Apr 22, 2019

House Democratic leaders caution against immediate impeachment hearings

House Speaker Nancy Pelosi, (D-Calif.) Photo: Mandel Ngan/AFP/Getty Images

House Democratic leaders tamped down calls to kick-start impeachment proceedings against President Trump following the release of special counsel Robert Mueller’s report last week, telling rank-and-file lawmakers in a call Monday evening they have no plans to immediately pursue impeachment, 3 officials on the call told the Washington Post.

"We can investigate Trump without drafting articles. We aren't going to go faster, we are going to go as fast as the facts take us."
— Speaker Nancy Pelosi

The big picture: Several House Democratic chairmen said on the Sunday morning cable news shows that while impeachment is still on the table, they plan on first gathering all the facts — including by bringing Attorney General Bill Barr and special counsel Mueller before Congress. Earlier on Monday, Pelosi said in a letter to Democrats that there are other ways to hold the president accountable for his "highly unethical and unscrupulous behavior" besides initiating impeachment proceedings.

Last week, House Financial Services Chairwoman Maxine Waters warned that "Congress’ failure to impeach is complacency in the face of the erosion of our democracy and constitutional norms."

  • But during Monday's call, she did not advocate for immediate impeachment, per the Post, which noted Waters "made a point of clarifying that she is not pressuring lawmakers to join her effort."
  • Other committees leaders reportedly said they will continue their string of investigations into the president and his inner circle.

Meanwhile, some House Democrats, — including Rep. Val Demings (D-Fla.) — pushed back against the leadership stance on impeachment, sources told Politico.

  • "We are struggling to justify why we aren’t beginning impeachment proceedings. As a 27-year law enforcement officer, and while I understand we need to see the full report and all supporting documents, I believe we have enough evidence now."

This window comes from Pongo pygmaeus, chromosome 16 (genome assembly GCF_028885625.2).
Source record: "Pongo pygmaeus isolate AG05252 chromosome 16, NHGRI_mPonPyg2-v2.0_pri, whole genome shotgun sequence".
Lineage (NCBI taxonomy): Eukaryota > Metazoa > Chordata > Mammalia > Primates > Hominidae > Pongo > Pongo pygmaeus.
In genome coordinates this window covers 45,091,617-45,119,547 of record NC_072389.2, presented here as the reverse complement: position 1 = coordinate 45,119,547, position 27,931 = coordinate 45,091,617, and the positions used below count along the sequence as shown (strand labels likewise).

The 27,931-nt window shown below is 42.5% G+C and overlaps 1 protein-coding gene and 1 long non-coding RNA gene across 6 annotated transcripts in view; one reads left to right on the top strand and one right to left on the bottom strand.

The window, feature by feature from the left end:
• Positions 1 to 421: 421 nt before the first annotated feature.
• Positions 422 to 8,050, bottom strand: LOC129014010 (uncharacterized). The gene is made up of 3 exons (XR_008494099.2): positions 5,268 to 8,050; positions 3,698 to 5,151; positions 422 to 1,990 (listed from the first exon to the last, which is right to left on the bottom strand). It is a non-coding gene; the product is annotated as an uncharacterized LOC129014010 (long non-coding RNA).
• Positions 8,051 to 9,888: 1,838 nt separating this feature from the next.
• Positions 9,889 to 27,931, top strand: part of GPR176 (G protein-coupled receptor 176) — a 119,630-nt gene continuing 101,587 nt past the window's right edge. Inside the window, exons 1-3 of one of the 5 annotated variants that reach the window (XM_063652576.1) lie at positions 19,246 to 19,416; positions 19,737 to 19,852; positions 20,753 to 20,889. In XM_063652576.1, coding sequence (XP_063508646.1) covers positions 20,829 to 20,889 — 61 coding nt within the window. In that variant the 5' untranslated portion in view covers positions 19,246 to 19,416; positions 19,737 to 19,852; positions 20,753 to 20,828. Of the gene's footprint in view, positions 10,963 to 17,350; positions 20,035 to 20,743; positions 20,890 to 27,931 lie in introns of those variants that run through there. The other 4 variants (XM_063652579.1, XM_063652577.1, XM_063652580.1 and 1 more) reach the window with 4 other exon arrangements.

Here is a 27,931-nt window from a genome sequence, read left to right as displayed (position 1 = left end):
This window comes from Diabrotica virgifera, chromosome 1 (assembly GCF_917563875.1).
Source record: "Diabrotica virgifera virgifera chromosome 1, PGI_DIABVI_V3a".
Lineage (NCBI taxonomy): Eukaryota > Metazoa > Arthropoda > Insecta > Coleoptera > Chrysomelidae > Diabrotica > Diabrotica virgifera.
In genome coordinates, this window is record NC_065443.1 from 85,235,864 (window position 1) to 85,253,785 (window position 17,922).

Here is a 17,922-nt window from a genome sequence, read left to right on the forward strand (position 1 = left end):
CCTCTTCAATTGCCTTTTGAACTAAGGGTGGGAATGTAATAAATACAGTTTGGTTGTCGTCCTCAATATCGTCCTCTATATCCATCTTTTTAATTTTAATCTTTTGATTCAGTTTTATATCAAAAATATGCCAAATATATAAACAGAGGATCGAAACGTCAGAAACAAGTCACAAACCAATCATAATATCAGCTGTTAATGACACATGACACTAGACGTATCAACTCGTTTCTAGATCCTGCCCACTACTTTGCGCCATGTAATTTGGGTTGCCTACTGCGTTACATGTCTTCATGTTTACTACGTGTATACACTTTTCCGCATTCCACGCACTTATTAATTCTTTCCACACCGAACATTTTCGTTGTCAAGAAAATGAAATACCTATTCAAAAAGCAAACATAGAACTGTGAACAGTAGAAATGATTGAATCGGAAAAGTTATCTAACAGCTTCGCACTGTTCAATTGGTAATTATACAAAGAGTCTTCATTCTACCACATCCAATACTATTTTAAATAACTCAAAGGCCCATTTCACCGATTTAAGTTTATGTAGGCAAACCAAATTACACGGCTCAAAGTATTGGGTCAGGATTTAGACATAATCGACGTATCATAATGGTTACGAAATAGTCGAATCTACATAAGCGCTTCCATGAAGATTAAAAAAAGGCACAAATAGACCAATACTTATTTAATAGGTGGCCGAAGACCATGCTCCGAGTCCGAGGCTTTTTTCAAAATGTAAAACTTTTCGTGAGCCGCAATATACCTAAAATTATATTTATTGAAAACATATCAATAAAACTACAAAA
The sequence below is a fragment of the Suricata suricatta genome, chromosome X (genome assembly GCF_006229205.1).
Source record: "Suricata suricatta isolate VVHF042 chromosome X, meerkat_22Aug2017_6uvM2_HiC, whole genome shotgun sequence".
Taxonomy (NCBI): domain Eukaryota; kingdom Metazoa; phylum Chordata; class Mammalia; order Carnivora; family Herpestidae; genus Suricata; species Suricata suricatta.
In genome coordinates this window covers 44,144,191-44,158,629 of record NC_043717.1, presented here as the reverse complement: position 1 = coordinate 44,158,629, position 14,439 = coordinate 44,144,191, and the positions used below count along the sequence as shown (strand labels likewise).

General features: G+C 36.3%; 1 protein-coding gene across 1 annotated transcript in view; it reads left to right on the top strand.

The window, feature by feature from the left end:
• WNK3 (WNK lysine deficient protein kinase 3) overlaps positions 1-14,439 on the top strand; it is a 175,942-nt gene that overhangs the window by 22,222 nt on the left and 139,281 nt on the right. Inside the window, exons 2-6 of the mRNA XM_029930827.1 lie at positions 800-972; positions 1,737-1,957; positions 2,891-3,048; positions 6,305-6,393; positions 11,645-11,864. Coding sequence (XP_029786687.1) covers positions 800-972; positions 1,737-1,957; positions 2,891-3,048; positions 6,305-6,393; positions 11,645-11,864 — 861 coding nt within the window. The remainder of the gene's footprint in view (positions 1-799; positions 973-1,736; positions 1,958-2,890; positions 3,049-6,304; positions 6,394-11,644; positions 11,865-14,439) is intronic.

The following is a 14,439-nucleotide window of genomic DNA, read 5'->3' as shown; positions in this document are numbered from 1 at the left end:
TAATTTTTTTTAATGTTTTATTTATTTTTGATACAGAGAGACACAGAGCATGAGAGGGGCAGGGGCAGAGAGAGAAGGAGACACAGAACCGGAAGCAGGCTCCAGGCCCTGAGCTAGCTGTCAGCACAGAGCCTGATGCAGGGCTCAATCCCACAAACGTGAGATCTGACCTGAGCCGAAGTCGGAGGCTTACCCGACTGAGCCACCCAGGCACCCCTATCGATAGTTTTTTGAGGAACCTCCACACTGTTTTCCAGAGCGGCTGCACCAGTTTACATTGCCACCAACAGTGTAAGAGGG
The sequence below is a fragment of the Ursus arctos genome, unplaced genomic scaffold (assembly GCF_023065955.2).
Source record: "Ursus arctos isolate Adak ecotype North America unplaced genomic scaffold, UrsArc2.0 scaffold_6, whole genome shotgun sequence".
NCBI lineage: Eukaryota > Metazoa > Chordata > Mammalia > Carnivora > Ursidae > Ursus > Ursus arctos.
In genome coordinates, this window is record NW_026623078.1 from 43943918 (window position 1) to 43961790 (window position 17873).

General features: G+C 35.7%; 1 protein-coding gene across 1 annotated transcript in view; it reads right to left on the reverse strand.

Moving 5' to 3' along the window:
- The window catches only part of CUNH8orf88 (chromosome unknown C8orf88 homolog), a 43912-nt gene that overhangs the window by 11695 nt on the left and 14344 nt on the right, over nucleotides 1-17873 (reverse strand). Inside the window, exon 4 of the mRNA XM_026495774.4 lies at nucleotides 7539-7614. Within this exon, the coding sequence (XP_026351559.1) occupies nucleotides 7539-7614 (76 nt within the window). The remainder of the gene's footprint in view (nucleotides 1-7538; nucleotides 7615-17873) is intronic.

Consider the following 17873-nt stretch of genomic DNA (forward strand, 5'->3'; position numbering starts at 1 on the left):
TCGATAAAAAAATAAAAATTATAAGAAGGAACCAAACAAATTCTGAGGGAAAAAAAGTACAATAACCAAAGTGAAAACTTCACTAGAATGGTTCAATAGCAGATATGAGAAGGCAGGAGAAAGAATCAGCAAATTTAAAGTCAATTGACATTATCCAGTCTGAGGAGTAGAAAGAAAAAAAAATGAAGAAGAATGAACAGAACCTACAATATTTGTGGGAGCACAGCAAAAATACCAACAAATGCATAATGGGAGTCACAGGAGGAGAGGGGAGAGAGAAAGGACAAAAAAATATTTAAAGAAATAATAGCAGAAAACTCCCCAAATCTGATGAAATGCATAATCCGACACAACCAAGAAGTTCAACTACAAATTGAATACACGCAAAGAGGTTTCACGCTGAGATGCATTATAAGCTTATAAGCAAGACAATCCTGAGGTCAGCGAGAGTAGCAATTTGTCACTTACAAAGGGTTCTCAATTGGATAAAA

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American farmers are struggling to safely use the roads that cut through their fields; decades of neglect and lack of funding have made the routes dangerous.

The big picture: President Trump has long promised to invest billions in rural infrastructure, and his latest proposal would allocate $1 trillion for such projects. Rural America, where many of Trump's supporters live, would see a large chunk of that money.

South Korea and Italy see spikes in coronavirus cases

Data: The Center for Systems Science and Engineering at Johns Hopkins, the CDC, and China's Health Ministry. Note: China numbers are for the mainland only and U.S. numbers include repatriated citizens.

The novel coronavirus continues to spread to more nations, and the U.S. reports a doubling of its confirmed cases to 34 — while noting those are mostly due to repatriated citizens, emphasizing there's no "community spread" yet in the U.S. South Korea's confirmed cases jumped from 204 on Friday to 433 on Saturday, while Italy's case count rose from 3 to 62 as of Saturday.

The big picture: COVID-19 has now killed at least 2,362 people and infected more than 77,000 others, mostly in mainland China. New countries to announce infections recently include Israel, Lebanon and Iran.

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Centrist Democrats beseech 2020 candidates: "Stand up to Bernie" or Trump wins

Bernie Sanders rallies in Las Vegas, Nevada on Feb. 21. Photo: Mario Tama/Getty Images

Center-left think tank Third Way urgently called on the Democratic front-runners of the 2020 presidential election to challenge Sen. Bernie Sanders on the South Carolina debate stage on Feb. 25, in a memo provided to Axios' Mike Allen on Saturday.

What they're saying: "At the Las Vegas debate ... you declined to really challenge Senator Sanders. If you repeat this strategy at the South Carolina debate this week, you could hand the nomination to Sanders, likely dooming the Democratic Party — and the nation — to Trump and sweeping down-ballot Republican victories in November."